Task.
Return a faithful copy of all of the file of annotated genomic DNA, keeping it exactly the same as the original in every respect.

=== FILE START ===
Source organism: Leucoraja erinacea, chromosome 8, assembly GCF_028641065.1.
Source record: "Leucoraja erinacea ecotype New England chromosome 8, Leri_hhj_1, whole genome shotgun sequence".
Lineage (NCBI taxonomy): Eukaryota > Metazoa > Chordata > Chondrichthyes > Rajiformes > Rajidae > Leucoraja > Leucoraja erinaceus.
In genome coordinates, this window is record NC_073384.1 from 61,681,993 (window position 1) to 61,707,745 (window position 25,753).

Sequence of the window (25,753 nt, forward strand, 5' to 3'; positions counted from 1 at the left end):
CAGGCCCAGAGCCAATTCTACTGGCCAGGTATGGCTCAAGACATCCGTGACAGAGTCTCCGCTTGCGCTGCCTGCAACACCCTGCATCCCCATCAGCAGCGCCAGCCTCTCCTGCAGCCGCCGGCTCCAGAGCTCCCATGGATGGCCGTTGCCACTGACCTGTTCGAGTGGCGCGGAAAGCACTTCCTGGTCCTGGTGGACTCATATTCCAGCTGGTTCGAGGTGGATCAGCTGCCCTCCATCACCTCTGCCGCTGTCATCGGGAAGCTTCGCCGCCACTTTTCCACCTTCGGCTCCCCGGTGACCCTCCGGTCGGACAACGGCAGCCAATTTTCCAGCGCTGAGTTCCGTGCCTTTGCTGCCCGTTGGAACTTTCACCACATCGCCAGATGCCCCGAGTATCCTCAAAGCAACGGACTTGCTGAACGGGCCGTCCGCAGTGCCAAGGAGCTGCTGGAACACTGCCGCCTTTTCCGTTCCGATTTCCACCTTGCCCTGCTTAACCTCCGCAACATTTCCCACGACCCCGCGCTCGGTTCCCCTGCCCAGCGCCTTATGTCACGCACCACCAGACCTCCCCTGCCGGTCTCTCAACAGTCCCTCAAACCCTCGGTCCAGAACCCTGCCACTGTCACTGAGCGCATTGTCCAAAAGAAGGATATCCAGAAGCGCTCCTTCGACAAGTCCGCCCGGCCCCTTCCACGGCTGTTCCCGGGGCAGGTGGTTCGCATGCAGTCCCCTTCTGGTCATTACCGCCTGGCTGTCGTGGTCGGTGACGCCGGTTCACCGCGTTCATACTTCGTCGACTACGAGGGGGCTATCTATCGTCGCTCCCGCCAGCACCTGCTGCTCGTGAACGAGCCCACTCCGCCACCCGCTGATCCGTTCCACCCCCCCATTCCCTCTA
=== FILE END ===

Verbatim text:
Source organism: Leucoraja erinacea, chromosome 8, assembly GCF_028641065.1.
Source record: "Leucoraja erinacea ecotype New England chromosome 8, Leri_hhj_1, whole genome shotgun sequence".
Lineage (NCBI taxonomy): Eukaryota > Metazoa > Chordata > Chondrichthyes > Rajiformes > Rajidae > Leucoraja > Leucoraja erinaceus.
In genome coordinates, this window is record NC_073384.1 from 61,681,993 (window position 1) to 61,707,745 (window position 25,753).

Sequence of the window (25,753 nt, forward strand, 5' to 3'; positions counted from 1 at the left end):
CAGGCCCAGAGCCAATTCTACTGGCCAGGTATGGCTCAAGACATCCGTGACAGAGTCTCCGCTTGCGCTGCCTGCAACACCCTGCATCCCCATCAGCAGCGCCAGCCTCTCCTGCAGCCGCCGGCTCCAGAGCTCCCATGGATGGCCGTTGCCACTGACCTGTTCGAGTGGCGCGGAAAGCACTTCCTGGTCCTGGTGGACTCATATTCCAGCTGGTTCGAGGTGGATCAGCTGCCCTCCATCACCTCTGCCGCTGTCATCGGGAAGCTTCGCCGCCACTTTTCCACCTTCGGCTCCCCGGTGACCCTCCGGTCGGACAACGGCAGCCAATTTTCCAGCGCTGAGTTCCGTGCCTTTGCTGCCCGTTGGAACTTTCACCACATCGCCAGATGCCCCGAGTATCCTCAAAGCAACGGACTTGCTGAACGGGCCGTCCGCAGTGCCAAGGAGCTGCTGGAACACTGCCGCCTTTTCCGTTCCGATTTCCACCTTGCCCTGCTTAACCTCCGCAACATTTCCCACGACCCCGCGCTCGGTTCCCCTGCCCAGCGCCTTATGTCACGCACCACCAGACCTCCCCTGCCGGTCTCTCAACAGTCCCTCAAACCCTCGGTCCAGAACCCTGCCACTGTCACTGAGCGCATTGTCCAAAAGAAGGATATCCAGAAGCGCTCCTTCGACAAGTCCGCCCGGCCCCTTCCACGGCTGTTCCCGGGGCAGGTGGTTCGCATGCAGTCCCCTTCTGGTCATTACCGCCTGGCTGTCGTGGTCGGTGACGCCGGTTCACCGCGTTCATACTTCGTCGACTACGAGGGGGCTATCTATCGTCGCTCCCGCCAGCACCTGCTGCTCGTGAACGAGCCCACTCCGCCACCCGCTGATCCGTTCCACCCCCCCATTCCCTCTA